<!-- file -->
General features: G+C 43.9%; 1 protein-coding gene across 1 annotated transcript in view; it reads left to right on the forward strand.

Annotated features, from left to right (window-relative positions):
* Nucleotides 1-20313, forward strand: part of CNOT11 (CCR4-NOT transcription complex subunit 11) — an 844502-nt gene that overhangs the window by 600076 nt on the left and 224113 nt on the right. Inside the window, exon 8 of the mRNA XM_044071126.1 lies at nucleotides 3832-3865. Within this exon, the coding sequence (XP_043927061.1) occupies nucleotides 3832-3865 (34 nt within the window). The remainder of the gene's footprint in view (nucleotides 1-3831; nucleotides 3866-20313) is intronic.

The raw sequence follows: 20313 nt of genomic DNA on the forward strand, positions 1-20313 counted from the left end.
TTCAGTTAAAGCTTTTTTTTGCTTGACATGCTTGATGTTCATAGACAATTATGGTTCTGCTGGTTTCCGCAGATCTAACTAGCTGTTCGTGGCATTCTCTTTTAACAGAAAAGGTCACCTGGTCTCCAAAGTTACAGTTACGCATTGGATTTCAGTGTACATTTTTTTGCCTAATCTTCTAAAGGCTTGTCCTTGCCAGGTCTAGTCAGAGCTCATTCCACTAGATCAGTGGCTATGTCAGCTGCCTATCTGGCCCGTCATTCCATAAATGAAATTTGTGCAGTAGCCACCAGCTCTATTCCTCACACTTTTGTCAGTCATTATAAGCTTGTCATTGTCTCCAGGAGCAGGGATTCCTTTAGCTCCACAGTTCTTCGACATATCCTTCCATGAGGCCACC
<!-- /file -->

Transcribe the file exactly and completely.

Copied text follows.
General features: G+C 43.9%; 1 protein-coding gene across 1 annotated transcript in view; it reads left to right on the forward strand.

Annotated features, from left to right (window-relative positions):
* Nucleotides 1-20313, forward strand: part of CNOT11 (CCR4-NOT transcription complex subunit 11) — an 844502-nt gene that overhangs the window by 600076 nt on the left and 224113 nt on the right. Inside the window, exon 8 of the mRNA XM_044071126.1 lies at nucleotides 3832-3865. Within this exon, the coding sequence (XP_043927061.1) occupies nucleotides 3832-3865 (34 nt within the window). The remainder of the gene's footprint in view (nucleotides 1-3831; nucleotides 3866-20313) is intronic.

The raw sequence follows: 20313 nt of genomic DNA on the forward strand, positions 1-20313 counted from the left end.
TTCAGTTAAAGCTTTTTTTTGCTTGACATGCTTGATGTTCATAGACAATTATGGTTCTGCTGGTTTCCGCAGATCTAACTAGCTGTTCGTGGCATTCTCTTTTAACAGAAAAGGTCACCTGGTCTCCAAAGTTACAGTTACGCATTGGATTTCAGTGTACATTTTTTTGCCTAATCTTCTAAAGGCTTGTCCTTGCCAGGTCTAGTCAGAGCTCATTCCACTAGATCAGTGGCTATGTCAGCTGCCTATCTGGCCCGTCATTCCATAAATGAAATTTGTGCAGTAGCCACCAGCTCTATTCCTCACACTTTTGTCAGTCATTATAAGCTTGTCATTGTCTCCAGGAGCAGGGATTCCTTTAGCTCCACAGTTCTTCGACATATCCTTCCATGAGGCCACC